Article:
The Vikings were back on the ground after a long, uncomfortable flight home from Philadelphia in time to catch the ending of “Sunday Night Football,” which this past week was a 6-6 tie in a game dominated by two of the NFL’s stingiest defenses.
Both the Seattle Seahawks and the Arizona Cardinals had a chance for a walk-off victory in a wild overtime session, but each team’s kicker shanked a short field-goal try. Many players for the Vikings, a team that also prides itself on low point totals for its opponents, tuned in until the final whistle of the NFL’s first tie since 2014.
“It was a good defensive battle,” right guard Brandon Fusco said. “It was two good teams going at it, two good defenses. What else could people ask for?”
A lot more, actually. Several hours later, by the time Vikings players pulled into the parking lot at Winter Park, sports talk radio hosts across the country were pointing to the Sunday night game as further proof that the quality of play in the NFL is down, echoing what NFL fans and some analysts had been arguing on social media.
With television ratings down for NFL prime-time games, many have placed the blame on the on-field product after some of those games — including the Vikings’ 24-10 victory over the New York Giants on Monday night in Week 4 — were one-sided.
This week, some Vikings players scoffed at the notion that NFL games have gotten ugly.
“If people are going to sit here and say that the quality of play has dipped,” defensive end Brian Robison said, “I invite every one of them to come out and play this game.”
Television ratings for “Monday Night Football” are down 24 percent from last year at this time, ratings for the Sunday night prime-time game have dropped 19 percent and Thursday night ratings are down 18 percent, Sports Illustrated reported this week.
A Seton Hall University poll conducted this week asked people to identify the reasons why viewership is down. Among the factors that “evoked a large number of yes responses” were players not standing for the national anthem, the distraction of the presidential campaign and the league’s handling of domestic violence cases.
A decline in the quality of play was not cited as a potential reason as often as those three, but it was still identified as a factor for at least a third of those polled.
But according to number-crunching done this week by Bleacher Report, turnover rates are actually down this year, pass completion rates are up, sack totals and rushing averages are about the same and touchdowns are only down from 2.56 last year to 2.51 this year. Field-goal rates are down, though, and penalty rates have spiked.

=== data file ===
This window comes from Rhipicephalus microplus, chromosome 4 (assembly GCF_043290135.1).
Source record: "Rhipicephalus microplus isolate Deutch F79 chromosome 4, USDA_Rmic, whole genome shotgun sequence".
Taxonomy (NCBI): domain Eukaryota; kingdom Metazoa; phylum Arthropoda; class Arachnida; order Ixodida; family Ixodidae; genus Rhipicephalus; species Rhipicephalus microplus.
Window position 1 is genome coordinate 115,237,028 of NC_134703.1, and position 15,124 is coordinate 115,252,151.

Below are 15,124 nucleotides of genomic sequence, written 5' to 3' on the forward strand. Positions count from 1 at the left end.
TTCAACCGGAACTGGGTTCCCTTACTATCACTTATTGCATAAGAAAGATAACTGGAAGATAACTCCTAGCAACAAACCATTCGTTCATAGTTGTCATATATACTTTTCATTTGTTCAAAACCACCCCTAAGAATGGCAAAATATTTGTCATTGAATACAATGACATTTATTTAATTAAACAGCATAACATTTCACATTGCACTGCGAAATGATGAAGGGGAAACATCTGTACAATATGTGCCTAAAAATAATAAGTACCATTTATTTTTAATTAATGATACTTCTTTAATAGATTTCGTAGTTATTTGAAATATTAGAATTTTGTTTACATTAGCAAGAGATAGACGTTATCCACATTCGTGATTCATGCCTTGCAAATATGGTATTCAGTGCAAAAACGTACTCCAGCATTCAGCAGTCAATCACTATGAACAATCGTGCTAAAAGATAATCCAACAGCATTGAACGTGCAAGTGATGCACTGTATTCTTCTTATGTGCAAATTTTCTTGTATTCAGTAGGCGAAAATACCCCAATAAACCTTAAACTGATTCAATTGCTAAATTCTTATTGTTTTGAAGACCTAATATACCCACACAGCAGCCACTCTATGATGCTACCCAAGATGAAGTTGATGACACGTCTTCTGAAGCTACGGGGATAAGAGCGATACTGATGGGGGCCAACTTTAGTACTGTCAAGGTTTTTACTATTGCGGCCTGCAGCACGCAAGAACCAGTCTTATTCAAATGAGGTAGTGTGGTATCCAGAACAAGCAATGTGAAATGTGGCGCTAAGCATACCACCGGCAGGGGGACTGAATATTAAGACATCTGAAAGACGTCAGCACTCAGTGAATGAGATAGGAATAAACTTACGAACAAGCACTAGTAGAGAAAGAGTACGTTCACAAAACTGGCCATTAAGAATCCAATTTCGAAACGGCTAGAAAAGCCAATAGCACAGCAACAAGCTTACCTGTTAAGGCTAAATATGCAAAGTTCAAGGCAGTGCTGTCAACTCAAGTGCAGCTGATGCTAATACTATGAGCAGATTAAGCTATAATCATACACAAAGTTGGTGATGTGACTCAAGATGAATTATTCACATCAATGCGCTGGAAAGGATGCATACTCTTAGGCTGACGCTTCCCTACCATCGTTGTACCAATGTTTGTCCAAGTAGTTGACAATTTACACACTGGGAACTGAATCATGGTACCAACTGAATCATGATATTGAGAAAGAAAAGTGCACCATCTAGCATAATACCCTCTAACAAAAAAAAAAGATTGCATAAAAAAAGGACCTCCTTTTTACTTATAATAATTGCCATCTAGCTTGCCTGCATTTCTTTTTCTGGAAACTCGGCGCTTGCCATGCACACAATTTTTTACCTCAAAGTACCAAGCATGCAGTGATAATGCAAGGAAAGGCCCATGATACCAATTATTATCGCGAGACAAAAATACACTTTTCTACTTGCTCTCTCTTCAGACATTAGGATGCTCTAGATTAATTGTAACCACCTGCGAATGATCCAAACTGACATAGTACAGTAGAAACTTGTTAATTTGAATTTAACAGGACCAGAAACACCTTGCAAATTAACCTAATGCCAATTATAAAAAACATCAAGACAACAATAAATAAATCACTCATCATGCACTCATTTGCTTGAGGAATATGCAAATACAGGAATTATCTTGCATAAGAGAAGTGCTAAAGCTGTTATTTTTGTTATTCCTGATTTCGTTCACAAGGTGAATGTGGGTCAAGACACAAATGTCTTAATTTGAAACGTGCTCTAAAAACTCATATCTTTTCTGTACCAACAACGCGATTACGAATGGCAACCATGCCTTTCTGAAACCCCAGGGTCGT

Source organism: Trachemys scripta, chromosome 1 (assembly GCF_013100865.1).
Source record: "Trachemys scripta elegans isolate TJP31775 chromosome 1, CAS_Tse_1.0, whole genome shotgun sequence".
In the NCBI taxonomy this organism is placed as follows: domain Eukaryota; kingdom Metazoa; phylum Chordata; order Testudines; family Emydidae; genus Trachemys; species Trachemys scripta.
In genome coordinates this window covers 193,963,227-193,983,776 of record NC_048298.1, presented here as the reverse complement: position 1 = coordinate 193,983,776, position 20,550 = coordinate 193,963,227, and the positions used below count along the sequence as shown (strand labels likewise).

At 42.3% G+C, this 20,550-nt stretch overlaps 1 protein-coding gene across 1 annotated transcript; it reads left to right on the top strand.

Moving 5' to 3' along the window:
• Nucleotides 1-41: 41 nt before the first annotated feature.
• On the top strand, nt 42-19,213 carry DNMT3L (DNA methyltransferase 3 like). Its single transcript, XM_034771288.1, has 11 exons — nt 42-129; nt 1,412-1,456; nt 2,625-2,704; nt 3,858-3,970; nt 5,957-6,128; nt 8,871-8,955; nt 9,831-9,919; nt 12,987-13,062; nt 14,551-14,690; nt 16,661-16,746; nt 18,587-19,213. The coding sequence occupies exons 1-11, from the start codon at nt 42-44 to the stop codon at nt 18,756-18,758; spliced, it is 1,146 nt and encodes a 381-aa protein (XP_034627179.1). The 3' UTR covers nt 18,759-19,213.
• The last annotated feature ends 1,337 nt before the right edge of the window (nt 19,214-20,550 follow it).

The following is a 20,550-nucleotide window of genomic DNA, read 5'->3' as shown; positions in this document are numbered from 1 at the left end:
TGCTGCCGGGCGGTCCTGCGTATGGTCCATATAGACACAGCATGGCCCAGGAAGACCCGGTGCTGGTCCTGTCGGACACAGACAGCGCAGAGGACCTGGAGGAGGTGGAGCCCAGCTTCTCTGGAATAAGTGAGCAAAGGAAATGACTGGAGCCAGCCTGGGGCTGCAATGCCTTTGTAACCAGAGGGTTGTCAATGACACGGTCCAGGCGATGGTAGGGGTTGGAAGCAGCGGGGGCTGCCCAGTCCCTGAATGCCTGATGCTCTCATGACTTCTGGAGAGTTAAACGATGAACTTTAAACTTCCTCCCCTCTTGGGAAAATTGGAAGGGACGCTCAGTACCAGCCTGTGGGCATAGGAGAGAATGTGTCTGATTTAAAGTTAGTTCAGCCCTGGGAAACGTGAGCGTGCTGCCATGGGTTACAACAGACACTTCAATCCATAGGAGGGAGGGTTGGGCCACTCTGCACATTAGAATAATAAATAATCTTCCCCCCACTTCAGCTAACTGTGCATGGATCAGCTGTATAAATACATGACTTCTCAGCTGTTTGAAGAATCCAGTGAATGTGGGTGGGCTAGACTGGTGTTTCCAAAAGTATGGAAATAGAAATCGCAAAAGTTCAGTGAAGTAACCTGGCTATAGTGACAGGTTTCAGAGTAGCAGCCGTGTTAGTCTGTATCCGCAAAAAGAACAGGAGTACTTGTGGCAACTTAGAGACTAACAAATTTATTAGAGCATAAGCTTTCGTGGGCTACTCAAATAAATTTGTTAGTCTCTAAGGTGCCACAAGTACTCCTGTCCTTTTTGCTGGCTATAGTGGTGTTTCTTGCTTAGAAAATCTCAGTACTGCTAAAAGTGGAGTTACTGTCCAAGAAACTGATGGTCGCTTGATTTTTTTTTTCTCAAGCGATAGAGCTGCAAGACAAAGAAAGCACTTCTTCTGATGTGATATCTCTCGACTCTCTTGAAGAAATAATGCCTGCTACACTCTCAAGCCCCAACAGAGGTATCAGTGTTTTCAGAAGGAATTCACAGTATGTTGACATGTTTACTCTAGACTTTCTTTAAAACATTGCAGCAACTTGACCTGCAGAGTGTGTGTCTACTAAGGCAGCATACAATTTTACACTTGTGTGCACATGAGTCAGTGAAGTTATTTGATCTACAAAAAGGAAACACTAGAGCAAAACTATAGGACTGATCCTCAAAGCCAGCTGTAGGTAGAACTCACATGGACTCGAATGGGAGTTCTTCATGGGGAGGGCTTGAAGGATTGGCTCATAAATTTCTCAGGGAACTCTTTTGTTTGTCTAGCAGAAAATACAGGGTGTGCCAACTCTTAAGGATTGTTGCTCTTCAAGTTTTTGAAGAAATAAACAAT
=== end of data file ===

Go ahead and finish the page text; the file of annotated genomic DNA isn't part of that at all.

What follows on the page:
“This is the highest level of football, and I don’t see [the level of play] being any different from any other year I’ve been in the league,” fifth-year safety Harrison Smith said.
Smith was surprised to hear some call the Seahawks-Cardinals tie an “ugly” game. He admits he is biased, but he said he would much rather watch a game like that over the 52-45 shootouts college football fans often see every Saturday.
“I guess I’m an outlier,” the Pro Bowler said. “Most people just want to see points.”
And many of those people want to see points because they play fantasy football. Wide receiver Adam Thielen theorized that the quality critiques stem from that.
“People want to see their players score a bunch of touchdowns and all of that,” Thielen said. “We’re not worried about that in here. We’re just trying to win games.”
Of course, complaints about a supposed drop in the quality of play in the NFL are nothing new, as national sports blog the Big Lead chronicled earlier this week by conducting a thorough search of newspaper articles over the past 25 years.
They noted that the Orlando Sentinel called 2004 the worst season in NFL history. In 2000, former Dallas Cowboys quarterback Troy Aikman argued free agency and expansion made the NFL “a watered-down league.” And the Boston Globe in 1990 said looming expansion “could make the NFL a second-rate league very quickly.”
Outside linebacker Chad Greenway, who has spent just over a decade in the NFL, said he has read some of the current-day articles speculating why TV ratings are down. He doesn’t know why that is, but he insists the on-field product has not slipped.
“Quality of play? I think we’re better than we have been in the past,” Greenway said with a shrug. “But what do I know? I’m just a farmer from South Dakota.”